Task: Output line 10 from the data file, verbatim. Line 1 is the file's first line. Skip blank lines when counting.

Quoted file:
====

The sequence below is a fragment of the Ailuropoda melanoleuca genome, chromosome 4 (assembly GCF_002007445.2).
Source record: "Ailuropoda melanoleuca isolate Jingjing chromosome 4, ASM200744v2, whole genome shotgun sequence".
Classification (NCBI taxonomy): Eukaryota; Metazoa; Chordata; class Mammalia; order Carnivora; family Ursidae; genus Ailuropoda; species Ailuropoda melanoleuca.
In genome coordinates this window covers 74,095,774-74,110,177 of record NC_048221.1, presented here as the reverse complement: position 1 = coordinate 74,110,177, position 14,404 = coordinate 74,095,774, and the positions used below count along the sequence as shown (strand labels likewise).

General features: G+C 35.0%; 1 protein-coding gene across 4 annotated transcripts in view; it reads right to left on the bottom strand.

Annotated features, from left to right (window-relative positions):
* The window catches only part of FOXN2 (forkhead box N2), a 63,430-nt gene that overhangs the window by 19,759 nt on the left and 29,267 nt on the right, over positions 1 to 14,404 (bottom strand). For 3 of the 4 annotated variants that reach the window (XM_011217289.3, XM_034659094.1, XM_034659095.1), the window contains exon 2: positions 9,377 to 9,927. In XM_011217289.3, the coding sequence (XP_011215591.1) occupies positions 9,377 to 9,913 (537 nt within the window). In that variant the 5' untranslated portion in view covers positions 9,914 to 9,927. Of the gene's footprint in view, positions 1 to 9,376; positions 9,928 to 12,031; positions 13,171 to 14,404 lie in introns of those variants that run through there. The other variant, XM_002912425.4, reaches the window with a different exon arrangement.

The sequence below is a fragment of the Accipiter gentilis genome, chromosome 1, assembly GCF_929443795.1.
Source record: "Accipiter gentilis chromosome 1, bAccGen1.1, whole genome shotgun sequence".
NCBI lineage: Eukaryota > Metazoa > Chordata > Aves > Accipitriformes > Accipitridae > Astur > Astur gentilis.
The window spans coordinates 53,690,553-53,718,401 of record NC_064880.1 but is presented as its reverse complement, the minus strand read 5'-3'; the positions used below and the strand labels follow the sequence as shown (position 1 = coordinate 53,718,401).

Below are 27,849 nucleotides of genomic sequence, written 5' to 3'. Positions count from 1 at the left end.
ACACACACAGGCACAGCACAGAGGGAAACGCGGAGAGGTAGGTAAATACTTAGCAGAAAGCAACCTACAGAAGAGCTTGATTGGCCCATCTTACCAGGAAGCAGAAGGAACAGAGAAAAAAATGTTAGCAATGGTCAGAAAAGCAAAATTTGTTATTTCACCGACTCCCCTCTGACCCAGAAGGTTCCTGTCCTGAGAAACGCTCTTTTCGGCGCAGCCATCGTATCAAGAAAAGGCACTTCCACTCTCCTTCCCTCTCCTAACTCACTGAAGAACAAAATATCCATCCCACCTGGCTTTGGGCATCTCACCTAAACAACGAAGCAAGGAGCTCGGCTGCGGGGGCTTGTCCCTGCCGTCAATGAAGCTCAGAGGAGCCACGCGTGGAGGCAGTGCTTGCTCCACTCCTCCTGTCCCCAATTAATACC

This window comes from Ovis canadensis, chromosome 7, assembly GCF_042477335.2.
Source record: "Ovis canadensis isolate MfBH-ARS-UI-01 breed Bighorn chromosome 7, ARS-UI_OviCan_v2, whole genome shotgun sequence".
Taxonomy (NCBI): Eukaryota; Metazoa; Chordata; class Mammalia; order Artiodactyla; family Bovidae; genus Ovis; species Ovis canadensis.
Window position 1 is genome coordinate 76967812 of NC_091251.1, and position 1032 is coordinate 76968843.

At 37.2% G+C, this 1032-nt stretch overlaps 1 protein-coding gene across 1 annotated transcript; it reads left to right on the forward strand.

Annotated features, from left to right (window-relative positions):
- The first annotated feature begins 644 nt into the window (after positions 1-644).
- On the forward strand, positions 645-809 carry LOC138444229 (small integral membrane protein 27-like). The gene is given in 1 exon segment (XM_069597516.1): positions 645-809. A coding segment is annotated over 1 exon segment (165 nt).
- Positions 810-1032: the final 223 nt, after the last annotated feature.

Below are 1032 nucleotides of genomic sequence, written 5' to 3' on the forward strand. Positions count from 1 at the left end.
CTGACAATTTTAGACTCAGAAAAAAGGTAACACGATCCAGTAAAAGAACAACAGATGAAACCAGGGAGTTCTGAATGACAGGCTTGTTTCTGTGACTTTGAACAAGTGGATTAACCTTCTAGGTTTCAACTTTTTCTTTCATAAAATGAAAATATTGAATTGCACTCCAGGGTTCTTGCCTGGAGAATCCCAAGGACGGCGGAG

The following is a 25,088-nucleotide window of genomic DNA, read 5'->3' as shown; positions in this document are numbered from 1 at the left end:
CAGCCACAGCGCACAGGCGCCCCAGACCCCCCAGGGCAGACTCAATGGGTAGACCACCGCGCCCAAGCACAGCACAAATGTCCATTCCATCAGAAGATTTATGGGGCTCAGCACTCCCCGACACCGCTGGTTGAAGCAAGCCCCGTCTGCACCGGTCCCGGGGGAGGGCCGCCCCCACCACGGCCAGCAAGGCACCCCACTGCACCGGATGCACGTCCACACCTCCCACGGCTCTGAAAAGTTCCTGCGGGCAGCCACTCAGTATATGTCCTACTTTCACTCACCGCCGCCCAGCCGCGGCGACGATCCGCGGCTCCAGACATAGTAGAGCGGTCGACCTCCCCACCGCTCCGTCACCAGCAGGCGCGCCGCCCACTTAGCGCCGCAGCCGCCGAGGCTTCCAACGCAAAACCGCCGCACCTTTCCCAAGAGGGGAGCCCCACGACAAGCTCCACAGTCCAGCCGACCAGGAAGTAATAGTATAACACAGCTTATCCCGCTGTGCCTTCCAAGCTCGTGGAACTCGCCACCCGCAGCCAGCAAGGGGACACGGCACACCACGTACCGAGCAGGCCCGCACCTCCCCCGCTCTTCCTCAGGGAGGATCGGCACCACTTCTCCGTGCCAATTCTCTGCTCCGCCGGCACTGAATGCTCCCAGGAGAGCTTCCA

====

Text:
NCBI lineage: Eukaryota > Metazoa > Chordata > Aves > Accipitriformes > Accipitridae > Astur > Astur gentilis.